Skip to main content

More than a good book: contingent valuation of public library services in England


Libraries in England have an important role as providers of a range of services, from book-lending and computer access to children’s activities, training courses and meeting spaces. Understanding the value of libraries is a complex issue due to the wide-ranging services that libraries provide and their inherently non-market nature. This study estimates the value of engagement in library services through a large contingent valuation study of around 2000 library users and non-users. We find that average willingness to pay (WTP) to maintain current library services (above the core book-lending and computer/Internet services) among library users in England is £19.51/annum and £10.31/annum for non-users. This provides a combined annual WTP for these local library services of £723.4 million. This is the first study to disaggregate WTP values by the services that respondents report having used. Those using health services, attending lectures and using library space for socialising are willing to pay more on average to maintain all services at their local library. Library use is also positively associated with subjective well-being, suggesting that libraries have an important role in users’ quality of life. This provides supporting evidence that the values for public libraries can be interpreted as reflecting primary benefits stemming from welfare changes associated with library engagement.

This is a preview of subscription content, access via your institution.


  1. We convert foreign currency to GBP at the time the study was published using the relevant consumer price index (CPI), and then convert this amount to present-day prices using annual retail price index inflation (figures based on the RPI as of May 2016. Source: Office for National Statistics).


  3. General population targets for gender were closely met (51% female). General population targets for age and region were loosened slightly to allow us to capture target quotas elsewhere, but are broadly representative of the general population.

  4. Fisher (2013). Libraries and Learning Resource Centres. Routledge.

  5. Pilot respondents were asked their views on key and potentially complex parts of the questionnaire, such as the valuation question. 86% of the sample found the scenario of government cuts to be ‘realistic’ or ‘quite likely’. 97% of the sample did not find it hard to select a monetary value that they would be WTP in additional council tax to support the services provided by their local library. 95% of respondents agreed that the survey provided enough information about the services offered by local libraries to answer the CV questions, and 67% found the library photos used in the survey instrument helpful for picturing its work and activities.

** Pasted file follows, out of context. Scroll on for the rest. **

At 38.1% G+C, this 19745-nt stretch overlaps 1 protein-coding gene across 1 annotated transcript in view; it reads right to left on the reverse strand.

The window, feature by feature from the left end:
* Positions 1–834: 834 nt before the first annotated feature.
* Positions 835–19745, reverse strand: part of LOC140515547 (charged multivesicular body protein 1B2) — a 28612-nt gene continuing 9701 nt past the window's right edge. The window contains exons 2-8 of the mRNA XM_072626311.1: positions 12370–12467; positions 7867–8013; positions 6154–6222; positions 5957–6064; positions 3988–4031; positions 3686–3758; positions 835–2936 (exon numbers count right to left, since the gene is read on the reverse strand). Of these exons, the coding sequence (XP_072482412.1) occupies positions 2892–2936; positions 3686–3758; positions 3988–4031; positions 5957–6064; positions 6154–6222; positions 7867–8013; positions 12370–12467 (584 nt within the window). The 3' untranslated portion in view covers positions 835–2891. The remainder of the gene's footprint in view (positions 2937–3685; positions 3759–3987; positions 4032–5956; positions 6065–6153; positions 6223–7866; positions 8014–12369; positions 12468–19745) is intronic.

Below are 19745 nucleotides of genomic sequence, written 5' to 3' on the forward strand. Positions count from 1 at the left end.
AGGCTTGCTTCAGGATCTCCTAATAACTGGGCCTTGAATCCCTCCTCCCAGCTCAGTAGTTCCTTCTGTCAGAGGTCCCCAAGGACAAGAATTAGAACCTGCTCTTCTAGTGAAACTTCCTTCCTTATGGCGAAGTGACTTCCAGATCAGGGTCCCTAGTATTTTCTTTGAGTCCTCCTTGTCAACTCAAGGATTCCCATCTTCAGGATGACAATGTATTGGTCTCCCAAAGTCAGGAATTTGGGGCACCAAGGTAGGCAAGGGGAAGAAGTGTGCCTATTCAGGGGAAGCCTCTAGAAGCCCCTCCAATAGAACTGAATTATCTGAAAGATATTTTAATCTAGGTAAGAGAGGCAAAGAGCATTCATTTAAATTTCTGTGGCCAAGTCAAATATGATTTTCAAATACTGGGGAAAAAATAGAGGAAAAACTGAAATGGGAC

6. For library expenditure data, we used the Chartered Institute of Public Finance and Accountancy (CIPFA) Public Library Statistics (2012–2013: Where data were missing for local authorities, we supplemented them with 2011–2012 CIPFA data. Data were missing for Cambridgeshire, Cornwall and Middlesbrough across both CIPFA data sets, and hence, people from those counties were dropped in this analysis. .

  7. Using ONS 2013 estimates of English population and conservative estimates that 35% of the UK population visit libraries on an annual basis (DCMS 2014). This is calculated as (53,493,600 * 0.35) * £19.51 = £365,281,047.60.

  8. Using ONS 2013 estimates of English population and conservative estimates that 65% of the UK population do not visit libraries on an annual basis (DCMS 2014). This is calculated as (53,493,600 * 0.65) * £10.30 = £358,139,652.

  9. The average council tax band is Band D, and for England in 2014–2015, the average level of council tax in this band is £1468 (Department for Communities and Local Government, July 2014:


Download references


We would like to thank Iulian Gramatki for his assistance in final drafting of this manuscript.


This study was funded by Arts Council England.

Author information

Authors and Affiliations


Corresponding author

Correspondence to Ricky N. Lawton.

Ethics declarations

Conflict of interest

Aside from the funding received from Arts Council England by Daniel Fujiwara, the authors declare that they have no conflict of interest.

Ethical approval

Primary data were collected from a population aged 16 and above following ethical standards set by the Arts and Humanities Research Council, UK.

Additional information

Publisher's Note

Springer Nature remains neutral with regard to jurisdictional claims in published maps and institutional affiliations.

Electronic supplementary material

Below is the link to the electronic supplementary material.

Supplementary material 1 (DOCX 33 kb)

Rights and permissions

Reprints and Permissions

About this article

Verify currency and authenticity via CrossMark

Cite this article

Fujiwara, D., Lawton, R.N. & Mourato, S. More than a good book: contingent valuation of public library services in England. J Cult Econ 43, 639–666 (2019).

Download citation

  • Published:

  • Issue Date:

  • DOI:


  • Contingent valuation
  • Stated preference
  • Willingness to pay
  • Cultural value
  • Public goods
  • Public libraries